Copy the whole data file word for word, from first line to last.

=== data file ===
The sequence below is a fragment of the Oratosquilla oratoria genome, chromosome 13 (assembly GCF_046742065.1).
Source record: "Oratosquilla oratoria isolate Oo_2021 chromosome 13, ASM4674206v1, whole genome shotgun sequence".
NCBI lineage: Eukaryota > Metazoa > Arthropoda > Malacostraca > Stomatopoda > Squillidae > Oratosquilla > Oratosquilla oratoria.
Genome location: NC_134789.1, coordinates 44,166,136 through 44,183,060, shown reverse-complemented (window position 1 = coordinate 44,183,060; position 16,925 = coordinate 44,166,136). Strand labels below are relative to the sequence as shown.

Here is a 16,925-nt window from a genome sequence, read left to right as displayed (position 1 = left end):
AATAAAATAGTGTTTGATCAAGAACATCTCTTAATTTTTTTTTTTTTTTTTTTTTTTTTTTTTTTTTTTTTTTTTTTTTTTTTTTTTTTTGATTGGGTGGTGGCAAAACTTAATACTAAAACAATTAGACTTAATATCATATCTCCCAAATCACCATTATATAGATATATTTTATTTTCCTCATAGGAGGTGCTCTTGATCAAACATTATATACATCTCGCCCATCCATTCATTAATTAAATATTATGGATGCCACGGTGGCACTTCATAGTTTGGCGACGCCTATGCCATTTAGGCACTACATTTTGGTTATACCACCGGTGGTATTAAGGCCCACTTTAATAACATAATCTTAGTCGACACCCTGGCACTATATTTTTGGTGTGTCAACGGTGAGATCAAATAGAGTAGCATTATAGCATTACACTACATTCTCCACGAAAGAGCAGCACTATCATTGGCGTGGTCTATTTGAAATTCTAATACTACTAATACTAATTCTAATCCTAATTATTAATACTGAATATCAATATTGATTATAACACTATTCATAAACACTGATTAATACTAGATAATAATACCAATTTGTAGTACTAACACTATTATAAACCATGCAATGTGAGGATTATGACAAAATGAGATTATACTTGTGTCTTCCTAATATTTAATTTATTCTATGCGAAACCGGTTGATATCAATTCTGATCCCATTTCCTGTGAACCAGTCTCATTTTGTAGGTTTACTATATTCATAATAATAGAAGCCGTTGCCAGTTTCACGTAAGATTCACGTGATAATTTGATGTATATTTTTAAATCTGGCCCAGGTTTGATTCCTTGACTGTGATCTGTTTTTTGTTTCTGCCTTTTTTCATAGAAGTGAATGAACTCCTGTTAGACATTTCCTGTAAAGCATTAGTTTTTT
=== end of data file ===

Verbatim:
The sequence below is a fragment of the Oratosquilla oratoria genome, chromosome 13 (assembly GCF_046742065.1).
Source record: "Oratosquilla oratoria isolate Oo_2021 chromosome 13, ASM4674206v1, whole genome shotgun sequence".
NCBI lineage: Eukaryota > Metazoa > Arthropoda > Malacostraca > Stomatopoda > Squillidae > Oratosquilla > Oratosquilla oratoria.
Genome location: NC_134789.1, coordinates 44,166,136 through 44,183,060, shown reverse-complemented (window position 1 = coordinate 44,183,060; position 16,925 = coordinate 44,166,136). Strand labels below are relative to the sequence as shown.

Here is a 16,925-nt window from a genome sequence, read left to right as displayed (position 1 = left end):
AATAAAATAGTGTTTGATCAAGAACATCTCTTAATTTTTTTTTTTTTTTTTTTTTTTTTTTTTTTTTTTTTTTTTTTTTTTTTTTTTTTTGATTGGGTGGTGGCAAAACTTAATACTAAAACAATTAGACTTAATATCATATCTCCCAAATCACCATTATATAGATATATTTTATTTTCCTCATAGGAGGTGCTCTTGATCAAACATTATATACATCTCGCCCATCCATTCATTAATTAAATATTATGGATGCCACGGTGGCACTTCATAGTTTGGCGACGCCTATGCCATTTAGGCACTACATTTTGGTTATACCACCGGTGGTATTAAGGCCCACTTTAATAACATAATCTTAGTCGACACCCTGGCACTATATTTTTGGTGTGTCAACGGTGAGATCAAATAGAGTAGCATTATAGCATTACACTACATTCTCCACGAAAGAGCAGCACTATCATTGGCGTGGTCTATTTGAAATTCTAATACTACTAATACTAATTCTAATCCTAATTATTAATACTGAATATCAATATTGATTATAACACTATTCATAAACACTGATTAATACTAGATAATAATACCAATTTGTAGTACTAACACTATTATAAACCATGCAATGTGAGGATTATGACAAAATGAGATTATACTTGTGTCTTCCTAATATTTAATTTATTCTATGCGAAACCGGTTGATATCAATTCTGATCCCATTTCCTGTGAACCAGTCTCATTTTGTAGGTTTACTATATTCATAATAATAGAAGCCGTTGCCAGTTTCACGTAAGATTCACGTGATAATTTGATGTATATTTTTAAATCTGGCCCAGGTTTGATTCCTTGACTGTGATCTGTTTTTTGTTTCTGCCTTTTTTCATAGAAGTGAATGAACTCCTGTTAGACATTTCCTGTAAAGCATTAGTTTTTT